I love a good, old-fashioned General Store with wide-plank wood floors, large windows, and a random inventory. These days, of course, most General Stores are nothing more than glorified gift shops, selling things that are made to look old, but every once in awhile you find one that feels authentic, complete with an ill-tempered cat and a crusty old curmudgeon behind the counter, neither of whom has moved (or been happy) since FDR was in office.
Last weekend I wandered into a General Store in a small town I’d never visited before, and while I was waiting to check out, I took a look at the stack of puzzles for sale. I was interested (and a tad bit offended) to see that one of the puzzles had a “nostalgia” theme, featuring a collage of lunch box covers I recognized from my childhood.
Tin lunch boxes, like mimeographs and the PE closet, had a distinct smell — a sort of olfactory bouquet of warm peanut butter and jelly, forgotten bananas, and stale apple juice. I had a Snoopy lunch box. I loved — and still love — All Things Snoopy. Of the few childhood memories I’ve retained, one of the most vivid is of picking out my favorite yellow turtleneck and blue Snoopy jumper for school picture day. I wore it with saddle oxfords, and coupled with my Snoopy lunchbox, I am sure that I felt that I was setting an incredibly high style standard in the halls of second grade.
Being a kid in the 1970’s was fun. My brother and I spent every waking moment outside, roaming the neighborhood or swimming. The only time we watched TV was on Saturday mornings, and on the rare Saturday evenings when that wonderful, star-shooting logo started spinning on the screen, heralding the start of a television movie like The Shaggy D.A., The Sound of Music, or The Love Bug.
Commercials were different in the ’70’s; somehow they seemed more memorable — maybe because we weren’t bombarded with them 24/7. Remember Iron Eyes Cody, the Native American who shed a single, poignant tear because of pollution? Turns out he was Sicilian (or so his half-sister claimed in 1996), but regardless of his tribal credentials, that commercial is indelibly inked into our collective psyche.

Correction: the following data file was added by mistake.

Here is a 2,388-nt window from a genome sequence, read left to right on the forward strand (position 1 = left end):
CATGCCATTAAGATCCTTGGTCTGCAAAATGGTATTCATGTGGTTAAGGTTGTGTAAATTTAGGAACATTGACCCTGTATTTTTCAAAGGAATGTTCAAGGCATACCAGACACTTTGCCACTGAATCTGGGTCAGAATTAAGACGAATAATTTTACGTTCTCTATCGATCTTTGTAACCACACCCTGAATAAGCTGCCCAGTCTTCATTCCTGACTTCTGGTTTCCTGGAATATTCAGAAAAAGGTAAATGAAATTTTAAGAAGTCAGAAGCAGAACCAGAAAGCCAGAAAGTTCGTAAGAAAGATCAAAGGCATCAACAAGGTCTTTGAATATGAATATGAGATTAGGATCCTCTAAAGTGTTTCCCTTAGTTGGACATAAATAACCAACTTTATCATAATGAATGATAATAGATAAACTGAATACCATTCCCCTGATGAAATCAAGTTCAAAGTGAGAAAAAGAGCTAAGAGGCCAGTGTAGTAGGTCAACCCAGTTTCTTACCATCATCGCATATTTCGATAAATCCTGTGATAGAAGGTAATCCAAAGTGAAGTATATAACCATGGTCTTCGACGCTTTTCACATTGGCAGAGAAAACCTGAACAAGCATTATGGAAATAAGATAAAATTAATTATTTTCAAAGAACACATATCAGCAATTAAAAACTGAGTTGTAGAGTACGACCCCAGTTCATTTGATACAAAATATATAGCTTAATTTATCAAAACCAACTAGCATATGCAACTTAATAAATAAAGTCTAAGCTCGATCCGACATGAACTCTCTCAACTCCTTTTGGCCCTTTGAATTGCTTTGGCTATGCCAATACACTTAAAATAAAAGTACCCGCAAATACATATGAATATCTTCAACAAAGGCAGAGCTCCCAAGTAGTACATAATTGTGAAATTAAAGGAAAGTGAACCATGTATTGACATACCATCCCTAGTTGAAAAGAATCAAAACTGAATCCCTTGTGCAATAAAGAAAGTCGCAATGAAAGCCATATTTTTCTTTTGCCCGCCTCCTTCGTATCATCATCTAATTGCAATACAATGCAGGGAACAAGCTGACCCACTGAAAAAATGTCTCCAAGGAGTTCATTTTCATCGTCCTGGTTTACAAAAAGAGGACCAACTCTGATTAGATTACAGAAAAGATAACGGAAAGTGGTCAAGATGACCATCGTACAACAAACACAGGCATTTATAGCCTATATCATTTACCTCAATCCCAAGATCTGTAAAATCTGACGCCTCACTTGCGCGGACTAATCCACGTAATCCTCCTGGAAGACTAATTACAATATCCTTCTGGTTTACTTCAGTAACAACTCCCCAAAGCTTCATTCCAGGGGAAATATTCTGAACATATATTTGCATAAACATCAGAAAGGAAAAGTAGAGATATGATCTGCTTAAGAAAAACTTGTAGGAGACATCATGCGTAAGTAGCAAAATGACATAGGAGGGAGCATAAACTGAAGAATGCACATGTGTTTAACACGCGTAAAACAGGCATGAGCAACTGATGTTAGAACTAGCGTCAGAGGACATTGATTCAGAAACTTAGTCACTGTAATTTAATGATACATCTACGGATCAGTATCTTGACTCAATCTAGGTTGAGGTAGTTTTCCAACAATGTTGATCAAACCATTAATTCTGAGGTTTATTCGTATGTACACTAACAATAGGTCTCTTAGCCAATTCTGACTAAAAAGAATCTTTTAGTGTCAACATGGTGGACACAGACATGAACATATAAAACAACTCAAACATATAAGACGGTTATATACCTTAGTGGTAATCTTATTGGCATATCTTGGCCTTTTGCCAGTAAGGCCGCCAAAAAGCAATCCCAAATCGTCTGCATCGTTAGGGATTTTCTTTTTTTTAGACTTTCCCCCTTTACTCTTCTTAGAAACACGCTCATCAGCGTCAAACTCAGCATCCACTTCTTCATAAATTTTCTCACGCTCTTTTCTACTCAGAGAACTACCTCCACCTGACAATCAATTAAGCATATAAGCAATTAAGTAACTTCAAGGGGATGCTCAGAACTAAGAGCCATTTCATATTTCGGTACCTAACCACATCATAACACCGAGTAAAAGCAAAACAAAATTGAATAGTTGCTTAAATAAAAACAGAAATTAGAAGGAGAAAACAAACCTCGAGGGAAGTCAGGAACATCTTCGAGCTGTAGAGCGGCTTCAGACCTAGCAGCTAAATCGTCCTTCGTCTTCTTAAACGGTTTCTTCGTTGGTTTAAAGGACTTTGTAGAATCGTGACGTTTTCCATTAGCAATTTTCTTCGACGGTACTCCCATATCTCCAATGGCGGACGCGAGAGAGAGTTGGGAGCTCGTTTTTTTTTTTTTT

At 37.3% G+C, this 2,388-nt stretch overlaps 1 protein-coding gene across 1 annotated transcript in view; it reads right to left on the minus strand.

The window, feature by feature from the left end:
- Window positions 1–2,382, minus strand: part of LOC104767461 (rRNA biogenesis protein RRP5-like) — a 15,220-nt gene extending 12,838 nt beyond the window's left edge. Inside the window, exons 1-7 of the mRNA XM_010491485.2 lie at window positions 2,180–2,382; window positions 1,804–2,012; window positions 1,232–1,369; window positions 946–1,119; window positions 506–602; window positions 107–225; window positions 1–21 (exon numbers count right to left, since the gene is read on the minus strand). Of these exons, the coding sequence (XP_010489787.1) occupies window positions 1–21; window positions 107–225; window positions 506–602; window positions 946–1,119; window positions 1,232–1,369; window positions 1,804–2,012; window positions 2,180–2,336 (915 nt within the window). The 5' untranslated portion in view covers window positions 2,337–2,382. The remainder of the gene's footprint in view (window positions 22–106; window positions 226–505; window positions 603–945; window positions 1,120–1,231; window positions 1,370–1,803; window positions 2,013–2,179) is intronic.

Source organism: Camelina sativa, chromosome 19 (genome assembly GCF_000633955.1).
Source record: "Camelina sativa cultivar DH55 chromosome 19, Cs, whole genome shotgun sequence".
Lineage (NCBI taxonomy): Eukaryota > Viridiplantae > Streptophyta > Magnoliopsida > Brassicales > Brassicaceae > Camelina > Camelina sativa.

One of the craziest, and longest-running, ad campaigns was the Kool Aid man. Remember that one? A group of kids would be playing basketball in a gymnasium, wearing short-shorts and knee socks, and one kid would dramatically wipe the sweat from his brow with his super-cool rainbow striped sweatband. Suddenly, fueled by an overwhelming desire for flavored sugar water, that kid would stop in his tracks and yell, “Hey, Kool Aid!”
Summoned by this urgent incantation, the Kool Aid man, an obese pitcher of maniacally-grinning red drink product, would manifest, crashing through the brick walls of the gym and crushing everything in his path — small children, referees, concession workers, coaches and spectators — in his quest to satiate the kid’s thirst.
God is like that pitcher of Kool Aid, sometimes. You’re just humming along, minding your own business, at one with the universe….when out of nowhere, boom! God appears, minus the artificial flavor and Red Dye 40. Of course, he doesn’t appear as himself, per se, since none of us are really equipped to handle a theophany, but comes to us instead as some incident or event or entity that turns our life on its ear. Whether it’s the death of someone we love or the death of a dream we’ve held dear, the beginning of a new life or the beginning of a life-altering love, an opportunity or an obstacle that we never saw coming, God can interrupt our lives in the most unexpected ways.